National Center for
1OFM: Crystal Structure Of Chondroitinase B Complexed To Chondroitin 4- Sulfate Tetrasaccharide
The structure of chondroitin B lyase complexed with glycosaminoglycan oligosaccharides unravels a calcium-dependent catalytic machinery
J. Biol. Chem. (2004) 279 p.32882-32896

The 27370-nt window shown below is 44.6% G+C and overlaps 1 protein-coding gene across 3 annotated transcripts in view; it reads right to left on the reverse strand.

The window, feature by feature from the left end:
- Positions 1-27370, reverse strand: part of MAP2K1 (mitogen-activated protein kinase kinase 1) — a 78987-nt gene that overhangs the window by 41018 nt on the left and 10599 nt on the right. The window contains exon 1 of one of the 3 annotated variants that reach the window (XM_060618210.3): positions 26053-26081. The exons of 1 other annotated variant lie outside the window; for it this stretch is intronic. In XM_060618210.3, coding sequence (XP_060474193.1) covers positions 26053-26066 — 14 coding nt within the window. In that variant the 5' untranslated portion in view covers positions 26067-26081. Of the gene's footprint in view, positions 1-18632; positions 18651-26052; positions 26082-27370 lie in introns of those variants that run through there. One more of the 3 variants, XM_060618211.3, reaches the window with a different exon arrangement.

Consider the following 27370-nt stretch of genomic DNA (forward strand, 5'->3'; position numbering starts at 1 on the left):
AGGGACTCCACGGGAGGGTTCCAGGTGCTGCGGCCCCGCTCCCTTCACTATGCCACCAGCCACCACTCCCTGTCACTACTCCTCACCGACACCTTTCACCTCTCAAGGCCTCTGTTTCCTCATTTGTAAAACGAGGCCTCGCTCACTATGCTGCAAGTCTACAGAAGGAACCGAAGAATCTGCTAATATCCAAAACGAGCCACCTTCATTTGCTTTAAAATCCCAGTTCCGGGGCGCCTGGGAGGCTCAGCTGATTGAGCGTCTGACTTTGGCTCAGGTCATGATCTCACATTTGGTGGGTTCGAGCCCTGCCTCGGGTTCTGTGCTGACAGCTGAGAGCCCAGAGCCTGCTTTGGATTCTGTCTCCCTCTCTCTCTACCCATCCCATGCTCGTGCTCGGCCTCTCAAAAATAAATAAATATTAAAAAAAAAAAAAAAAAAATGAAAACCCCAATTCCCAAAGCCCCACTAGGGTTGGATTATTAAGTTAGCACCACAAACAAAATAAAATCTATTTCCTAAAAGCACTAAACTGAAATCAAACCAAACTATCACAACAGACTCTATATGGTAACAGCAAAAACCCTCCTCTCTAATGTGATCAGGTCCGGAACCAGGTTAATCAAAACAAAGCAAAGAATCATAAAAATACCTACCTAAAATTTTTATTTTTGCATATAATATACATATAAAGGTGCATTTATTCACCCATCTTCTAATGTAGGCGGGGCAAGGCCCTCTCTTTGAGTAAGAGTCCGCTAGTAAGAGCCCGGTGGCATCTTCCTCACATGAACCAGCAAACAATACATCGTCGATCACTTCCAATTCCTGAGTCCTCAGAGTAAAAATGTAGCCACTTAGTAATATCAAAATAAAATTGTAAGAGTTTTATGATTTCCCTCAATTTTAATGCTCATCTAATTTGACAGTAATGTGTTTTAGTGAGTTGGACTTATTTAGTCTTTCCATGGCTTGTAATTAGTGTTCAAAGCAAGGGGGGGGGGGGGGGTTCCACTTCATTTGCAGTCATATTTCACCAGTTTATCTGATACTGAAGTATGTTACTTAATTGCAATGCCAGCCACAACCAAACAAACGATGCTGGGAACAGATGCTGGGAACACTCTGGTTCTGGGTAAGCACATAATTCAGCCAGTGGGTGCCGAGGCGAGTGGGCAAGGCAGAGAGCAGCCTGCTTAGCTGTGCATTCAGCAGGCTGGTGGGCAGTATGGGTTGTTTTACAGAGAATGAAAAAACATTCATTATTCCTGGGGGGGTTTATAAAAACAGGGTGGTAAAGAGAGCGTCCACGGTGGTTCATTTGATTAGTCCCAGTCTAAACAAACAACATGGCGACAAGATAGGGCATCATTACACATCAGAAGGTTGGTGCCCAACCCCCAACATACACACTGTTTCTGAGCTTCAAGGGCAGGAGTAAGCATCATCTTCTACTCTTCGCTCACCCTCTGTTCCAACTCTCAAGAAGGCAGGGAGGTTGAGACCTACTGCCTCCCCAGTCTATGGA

Chondroitinase B from Pedobacter heparinus is the only known enzyme strictly specific for dermatan sulfate and is a widely used enzymatic tool for the structural characterization of glycosaminoglycans. This beta-helical polysaccharide lyase belongs to family PL-6 and cleaves the beta(1,4) linkage of dermatan sulfate in a random manner, yielding 4,5-unsaturated dermatan sulfate disaccharides as the product. The previously reported structure of its complex with a dermatan sulfate disaccharide product identified the -1 and -2 subsites of the catalytic groove. We present here the structure of chondroitinase B complexed with several dermatan sulfate and chondroitin sulfate oligosaccharides. In particular, the soaking of chondroitinase B crystals with a dermatan sulfate hexasaccharide results in a complex with two dermatan sulfate disaccharide reaction products, enabling the identification of the +2 and +1 subsites. Unexpectedly, this structure revealed the presence of a calcium ion coordinated by sequence-conserved acidic residues and by the carboxyl group of the l-iduronic acid at the +1 subsite. Kinetic and site-directed mutagenesis experiments have subsequently demonstrated that chondroitinase B absolutely requires calcium for its activity, indicating that the protein-Ca(2+)-oligosaccharide complex is functionally relevant. Modeling of an intact tetrasaccharide in the active site of chondroitinase B provided a better understanding of substrate specificity and the role of Ca(2+) in enzymatic activity. Given these results, we propose that the Ca(2+) ion neutralizes the carboxyl moiety of the l-iduronic acid at the cleavage site, whereas the conserved residues Lys-250 and Arg-271 act as Bronsted base and acid, respectively, in the lytic degradation of dermatan sulfate by chondroitinase B.